Friedman's story is a perfect illustration of why leaders constantly need to find ways to push things to the edge of (but not off) the table. Even the most groundbreaking companies can get stuck and fail to see possibilities in the preposterous, because success is comfortable and often too connected to the past. As a result, it can be blinding.

Friedman pushed Apple to see future possibilities in an experimental project wrapped around community websites and kept pushing to create that internet services division in the nascent days of the web. Big thinkers know that’s exactly when you must push harder and farther. We know the edge of the table is farther along than anyone else in the room. Like Friedman, we keep pushing through the laughter behind our backs. Personally, I prefer people to laugh in my face. That way I can see everyone I need to wave at as I pass them by doing what Friedman did: employing a little “irrational leadership,” swinging the pendulum way out there, stressing the system in such a way your people move faster and harder than they have before.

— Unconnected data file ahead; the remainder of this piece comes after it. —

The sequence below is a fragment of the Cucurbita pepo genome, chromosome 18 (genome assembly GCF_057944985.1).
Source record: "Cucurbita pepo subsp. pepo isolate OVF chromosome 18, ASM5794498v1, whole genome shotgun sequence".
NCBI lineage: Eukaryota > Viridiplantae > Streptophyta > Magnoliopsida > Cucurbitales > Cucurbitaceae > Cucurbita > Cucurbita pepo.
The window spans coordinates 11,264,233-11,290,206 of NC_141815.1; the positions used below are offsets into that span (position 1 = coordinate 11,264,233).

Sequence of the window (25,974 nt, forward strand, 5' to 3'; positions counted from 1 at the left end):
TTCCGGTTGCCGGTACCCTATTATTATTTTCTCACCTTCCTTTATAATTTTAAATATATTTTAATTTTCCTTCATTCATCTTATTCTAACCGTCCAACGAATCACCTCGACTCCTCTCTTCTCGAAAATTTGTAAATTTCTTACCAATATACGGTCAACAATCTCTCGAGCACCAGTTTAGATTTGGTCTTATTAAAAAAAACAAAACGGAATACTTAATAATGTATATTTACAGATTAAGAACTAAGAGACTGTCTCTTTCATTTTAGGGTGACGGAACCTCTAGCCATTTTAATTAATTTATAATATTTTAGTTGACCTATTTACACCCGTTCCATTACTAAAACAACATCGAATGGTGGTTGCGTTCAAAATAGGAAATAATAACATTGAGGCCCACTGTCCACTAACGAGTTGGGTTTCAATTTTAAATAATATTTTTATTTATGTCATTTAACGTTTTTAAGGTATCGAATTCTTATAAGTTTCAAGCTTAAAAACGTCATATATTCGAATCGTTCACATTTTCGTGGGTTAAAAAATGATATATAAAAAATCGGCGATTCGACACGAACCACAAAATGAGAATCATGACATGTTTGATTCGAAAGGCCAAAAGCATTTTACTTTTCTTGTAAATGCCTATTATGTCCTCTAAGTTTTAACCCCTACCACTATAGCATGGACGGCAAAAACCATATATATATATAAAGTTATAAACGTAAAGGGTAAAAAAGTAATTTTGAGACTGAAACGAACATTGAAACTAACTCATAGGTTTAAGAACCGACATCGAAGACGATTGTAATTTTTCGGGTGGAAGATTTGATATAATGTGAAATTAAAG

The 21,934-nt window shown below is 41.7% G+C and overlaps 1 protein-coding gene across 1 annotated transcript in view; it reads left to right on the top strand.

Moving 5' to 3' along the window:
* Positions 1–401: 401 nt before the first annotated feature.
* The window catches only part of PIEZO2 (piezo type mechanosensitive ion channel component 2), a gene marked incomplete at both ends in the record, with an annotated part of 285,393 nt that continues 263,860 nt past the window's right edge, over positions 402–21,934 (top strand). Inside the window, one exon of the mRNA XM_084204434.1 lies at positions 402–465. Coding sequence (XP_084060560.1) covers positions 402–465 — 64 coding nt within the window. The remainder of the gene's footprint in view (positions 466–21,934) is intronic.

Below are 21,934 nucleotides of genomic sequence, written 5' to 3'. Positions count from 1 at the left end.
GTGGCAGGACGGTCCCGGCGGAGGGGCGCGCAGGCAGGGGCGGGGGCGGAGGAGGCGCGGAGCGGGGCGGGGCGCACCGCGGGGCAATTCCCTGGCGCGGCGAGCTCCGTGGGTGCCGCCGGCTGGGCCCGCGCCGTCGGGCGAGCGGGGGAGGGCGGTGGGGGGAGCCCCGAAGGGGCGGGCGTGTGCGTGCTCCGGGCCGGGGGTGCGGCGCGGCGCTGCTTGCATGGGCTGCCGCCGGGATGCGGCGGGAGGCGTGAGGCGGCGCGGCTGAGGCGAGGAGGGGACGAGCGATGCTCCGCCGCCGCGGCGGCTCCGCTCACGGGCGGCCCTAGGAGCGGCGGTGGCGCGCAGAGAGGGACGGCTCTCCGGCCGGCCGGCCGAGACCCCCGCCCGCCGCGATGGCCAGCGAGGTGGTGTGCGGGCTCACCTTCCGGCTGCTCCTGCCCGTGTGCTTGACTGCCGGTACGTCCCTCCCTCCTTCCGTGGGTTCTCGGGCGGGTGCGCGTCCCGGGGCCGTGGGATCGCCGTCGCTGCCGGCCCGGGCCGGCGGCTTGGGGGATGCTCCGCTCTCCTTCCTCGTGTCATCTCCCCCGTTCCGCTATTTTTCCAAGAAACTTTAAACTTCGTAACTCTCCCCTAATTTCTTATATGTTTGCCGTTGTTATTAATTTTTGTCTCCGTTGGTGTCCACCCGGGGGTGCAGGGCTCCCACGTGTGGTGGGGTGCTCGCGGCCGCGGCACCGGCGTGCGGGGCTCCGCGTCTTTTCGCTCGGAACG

Greg Lucier, CEO of Life Technologies, introduced me to the term “irrational leadership” at a talk I attended, and I remember thinking at the time, “What do you mean irrational? If anything, you want to be sane and rational in the C-Suite.” Then I realized, of course you don’t. As Lucier noted, you have to be so far out there sometimes to pull people along to where you want them to go. You know they’ll never be as irrational as you or as adamant about where you’re going, so you put the goal way out there, even though people may see you as irrational. I'd said for years that leaders needed to create tension and results by pushing farther and farther to move the rest of their team in that direction. Now I had a name for it.